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How Does the Montana District Court Work?

Montana District Courts are trial courts granted original jurisdiction over civil and criminal cases under Article VII, Section 4 of the Montana Constitution. The District Court hears cases beyond the inferior courts’ limited jurisdiction and may review administrative agencies’ decisions. Montana’s 56 District Courts are organized into 22 judicial districts. The Supreme Court appoints a chief judge as the administrative head of each judicial district.

While smaller District courts handle all types of case, larger District courts are divided into divisions by:

  • Criminal Division: This division of the District Court hears criminal cases. Cases include offenses regarded felonies and misdemeanors under the Montana Criminal Code.
  • Civil Division: The civil division is responsible for resolving small claims and non-criminal actions, including class action suits and personal torts under the Montana Code of Civil Procedure.
  • Family Division: The family division of the District Court resolves suits about divorce, child support, custody, and visitation, termination of parental rights, and adoption.
  • Juvenile Division: This division handles cases involving juvenile delinquency, such as offenses committed minors.

Montana District courts have the highest workload in the state. According to statistical reports, Montana District courts process an average of 60,000 cases annually. Cases in District courts begin by filing a complaint with the Clerk of District Court. Most cases go through several stages before proceeding to trial, and the timeline of a case depends on its complexity. For example, according to the judiciary’s 2018 report, District Courts take an average of 730 days to resolve civil suits and an average of 270 days to resolve criminal cases and family cases.

Generally, the court may order litigants to go through arbitration before a case proceeds to trial. The parties may also arrive at a plea bargain. These methods help conserve the judiciary’s limited resources, ensure that the court serves justice quickly, and allow the judiciary to handle other cases efficiently. A court trial is the last resort when litigants have exhausted all the judiciary means to resolve the case. In this case, the court will schedule a date for preliminary hearings and oral arguments, jury deliberations, and sentencing or judgment.

When a party is dissatisfied with the District Court ruling, the party may appeal to the Supreme Court. Appealing involves obtaining a leave to appeal from the District court. The court will consider the merits of the petition under criteria established in Section 808.03(2) of the state’s statutes.

There must be 46 District Court judges in Montana, according to Section 3–5–102 of the Montana Code Annotated. These judges are selected in nonpartisan elections to serve the first term of eight years and may earn reelection for six years. Judges may serve for unlimited terms unless incapacitated or removed from office by:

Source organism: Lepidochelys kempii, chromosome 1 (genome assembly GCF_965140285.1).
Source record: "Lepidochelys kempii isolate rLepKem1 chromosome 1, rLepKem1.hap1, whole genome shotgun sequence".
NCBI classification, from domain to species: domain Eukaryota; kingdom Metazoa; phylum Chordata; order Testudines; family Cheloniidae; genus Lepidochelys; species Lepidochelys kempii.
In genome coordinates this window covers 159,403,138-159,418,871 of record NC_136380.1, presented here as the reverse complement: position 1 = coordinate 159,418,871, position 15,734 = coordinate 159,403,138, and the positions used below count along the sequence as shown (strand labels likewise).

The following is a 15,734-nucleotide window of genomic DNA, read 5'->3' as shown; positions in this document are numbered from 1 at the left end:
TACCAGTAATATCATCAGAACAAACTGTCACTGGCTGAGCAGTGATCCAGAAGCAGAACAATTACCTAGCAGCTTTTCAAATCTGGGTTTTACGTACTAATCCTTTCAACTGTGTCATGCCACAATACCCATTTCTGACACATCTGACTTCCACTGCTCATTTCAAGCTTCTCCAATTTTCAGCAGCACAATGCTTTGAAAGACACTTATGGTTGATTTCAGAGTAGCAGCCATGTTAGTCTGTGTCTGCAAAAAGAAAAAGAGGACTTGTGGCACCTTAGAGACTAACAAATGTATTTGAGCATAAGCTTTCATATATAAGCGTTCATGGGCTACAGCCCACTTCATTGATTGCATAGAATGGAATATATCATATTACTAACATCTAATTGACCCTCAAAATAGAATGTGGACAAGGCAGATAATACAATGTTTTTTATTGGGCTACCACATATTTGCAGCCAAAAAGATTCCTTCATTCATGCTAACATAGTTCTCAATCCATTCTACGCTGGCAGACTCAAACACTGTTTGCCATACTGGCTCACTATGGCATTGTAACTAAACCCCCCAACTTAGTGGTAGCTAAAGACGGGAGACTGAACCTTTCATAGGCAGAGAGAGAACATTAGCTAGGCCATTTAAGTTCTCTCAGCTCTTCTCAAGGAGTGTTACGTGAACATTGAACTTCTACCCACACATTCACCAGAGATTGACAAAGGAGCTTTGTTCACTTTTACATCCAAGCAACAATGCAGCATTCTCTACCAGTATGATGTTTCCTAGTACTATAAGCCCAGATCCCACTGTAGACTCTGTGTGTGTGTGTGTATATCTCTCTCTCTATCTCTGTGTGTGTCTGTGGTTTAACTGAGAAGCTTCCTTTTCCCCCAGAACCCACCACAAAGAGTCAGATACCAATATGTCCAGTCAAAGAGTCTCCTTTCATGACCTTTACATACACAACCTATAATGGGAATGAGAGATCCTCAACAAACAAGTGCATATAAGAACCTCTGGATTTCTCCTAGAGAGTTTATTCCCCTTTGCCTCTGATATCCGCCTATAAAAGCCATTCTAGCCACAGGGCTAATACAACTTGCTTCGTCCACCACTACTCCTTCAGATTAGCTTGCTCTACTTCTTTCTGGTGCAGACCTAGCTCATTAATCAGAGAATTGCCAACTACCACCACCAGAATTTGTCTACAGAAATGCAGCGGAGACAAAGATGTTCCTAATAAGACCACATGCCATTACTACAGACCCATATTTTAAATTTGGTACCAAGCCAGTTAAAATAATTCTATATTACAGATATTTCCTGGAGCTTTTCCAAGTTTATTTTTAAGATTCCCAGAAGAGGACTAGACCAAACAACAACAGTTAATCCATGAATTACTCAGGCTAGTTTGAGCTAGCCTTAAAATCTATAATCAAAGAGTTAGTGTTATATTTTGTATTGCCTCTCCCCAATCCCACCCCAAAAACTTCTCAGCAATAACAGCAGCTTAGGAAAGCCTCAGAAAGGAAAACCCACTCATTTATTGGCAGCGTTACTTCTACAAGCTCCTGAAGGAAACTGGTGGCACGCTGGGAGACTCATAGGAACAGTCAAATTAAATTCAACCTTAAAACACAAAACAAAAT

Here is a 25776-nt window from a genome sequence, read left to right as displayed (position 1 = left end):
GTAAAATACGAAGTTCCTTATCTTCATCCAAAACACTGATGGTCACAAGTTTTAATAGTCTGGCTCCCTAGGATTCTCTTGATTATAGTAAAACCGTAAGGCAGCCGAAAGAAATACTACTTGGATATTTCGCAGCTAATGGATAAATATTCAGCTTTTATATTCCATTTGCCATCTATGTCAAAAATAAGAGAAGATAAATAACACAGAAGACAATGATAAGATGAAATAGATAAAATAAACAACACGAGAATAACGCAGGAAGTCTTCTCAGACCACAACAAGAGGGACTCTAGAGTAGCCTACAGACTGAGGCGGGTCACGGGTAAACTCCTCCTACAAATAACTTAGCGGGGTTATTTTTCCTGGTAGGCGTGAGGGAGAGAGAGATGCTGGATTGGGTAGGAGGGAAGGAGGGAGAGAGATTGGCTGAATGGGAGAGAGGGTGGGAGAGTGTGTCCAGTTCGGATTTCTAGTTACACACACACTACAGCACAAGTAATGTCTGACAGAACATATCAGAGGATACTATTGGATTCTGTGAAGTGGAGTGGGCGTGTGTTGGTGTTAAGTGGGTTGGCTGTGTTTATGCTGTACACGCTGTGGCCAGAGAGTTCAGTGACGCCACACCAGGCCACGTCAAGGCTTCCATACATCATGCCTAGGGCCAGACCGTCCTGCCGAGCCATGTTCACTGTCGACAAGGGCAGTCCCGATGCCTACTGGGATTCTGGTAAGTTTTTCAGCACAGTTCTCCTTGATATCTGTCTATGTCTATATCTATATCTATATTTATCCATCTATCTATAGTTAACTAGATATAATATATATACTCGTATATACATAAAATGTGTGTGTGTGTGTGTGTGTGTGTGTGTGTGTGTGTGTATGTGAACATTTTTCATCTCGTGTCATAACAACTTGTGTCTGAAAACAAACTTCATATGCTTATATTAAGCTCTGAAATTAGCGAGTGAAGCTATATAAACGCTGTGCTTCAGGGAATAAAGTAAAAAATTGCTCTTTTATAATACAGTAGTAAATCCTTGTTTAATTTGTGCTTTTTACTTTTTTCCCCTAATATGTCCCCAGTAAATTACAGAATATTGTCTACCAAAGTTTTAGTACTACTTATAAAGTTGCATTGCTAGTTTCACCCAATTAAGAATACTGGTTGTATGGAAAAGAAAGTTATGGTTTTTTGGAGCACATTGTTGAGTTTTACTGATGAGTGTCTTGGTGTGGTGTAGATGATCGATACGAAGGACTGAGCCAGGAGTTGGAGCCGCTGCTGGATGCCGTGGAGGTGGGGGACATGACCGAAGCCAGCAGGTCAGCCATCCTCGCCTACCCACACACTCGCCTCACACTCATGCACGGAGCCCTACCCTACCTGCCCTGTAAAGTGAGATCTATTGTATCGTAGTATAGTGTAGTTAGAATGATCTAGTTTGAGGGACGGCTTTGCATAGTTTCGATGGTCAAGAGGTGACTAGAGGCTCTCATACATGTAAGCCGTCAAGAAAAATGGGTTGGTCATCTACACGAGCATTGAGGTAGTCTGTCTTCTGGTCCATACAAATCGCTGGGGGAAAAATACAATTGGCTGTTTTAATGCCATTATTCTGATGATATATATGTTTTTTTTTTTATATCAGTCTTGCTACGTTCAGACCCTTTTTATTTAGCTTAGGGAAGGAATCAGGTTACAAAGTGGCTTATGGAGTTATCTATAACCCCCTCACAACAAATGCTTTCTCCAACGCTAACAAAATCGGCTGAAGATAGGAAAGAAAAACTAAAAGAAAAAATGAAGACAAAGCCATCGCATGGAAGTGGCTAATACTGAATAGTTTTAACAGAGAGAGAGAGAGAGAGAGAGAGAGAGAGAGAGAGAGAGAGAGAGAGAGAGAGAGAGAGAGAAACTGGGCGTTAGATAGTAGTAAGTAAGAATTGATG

• Impeachment: This begins when a two-thirds vote convicts two-thirds of the house votes for impeachment and the senate’s justice.
  • Disciplinary action: The Supreme Court may suspend or remove a judge based on the judicial standards commission (JSC). This action begins when the JSC investigates complaints about the misconduct or unethical conduct of a judge.

If a Justice is incapacitated or removed from office, the governor may appoint an interim judge to hold the office for the remainder of the unexpired term. The appointment begins when the Montana Judicial Nominating Commission presents three to five nominees to the governor, who must fill the vacancy within 30 days of nomination. However, if the governor does not select a nominee within the specified window, the Chief Justice will appoint the interim Justice. In either case, the appointment must follow confirmation by the senate.

Generally, judgeship candidates must meet the following eligibility requirements:

  • Must be a citizen of the United States
  • Must have resided in the state at least two years before taking office
  • Must have been admitted to practice law in Montana for at least five years before the date of appointment or election
  • Must reside within the state during the term(s) of office
  • Cannot hold any other elected office of public service
  • Must abide by the canons of the Montana Code of Judicial Conduct

To access District court records, interested individuals must visit the Clerk of District Court office in the county where the Clerk filed the case. The Montana Open Records Law directs the Clerk to make the record available for public perusal unless a court order or statute has sealed such document. In this case, the individual must present a court order granting access to that specific record. Either way, the requester must provide the necessary information to facilitate the search and cover the costs of searching, reproducing, and certifying the document.

A full list of the location and contact information of the 56 District Courts in Montana can be found using the Court Locator tool on the Montana Judicial Branch website.

  • Criminal Records
  • Arrests Records
  • Warrants
  • Driving Violations
  • Inmate Records
  • Felonies
  • Misdemeanors
  • Bankruptcies
  • Tax & Property Liens
  • Civil Judgements
  • Federal Dockets
  • Probate Records
  • Marriage Records
  • Divorce Records
  • Death Records
  • Property Records
  • Asset Records
  • Business Ownership
  • Professional Licenses
  • And More!

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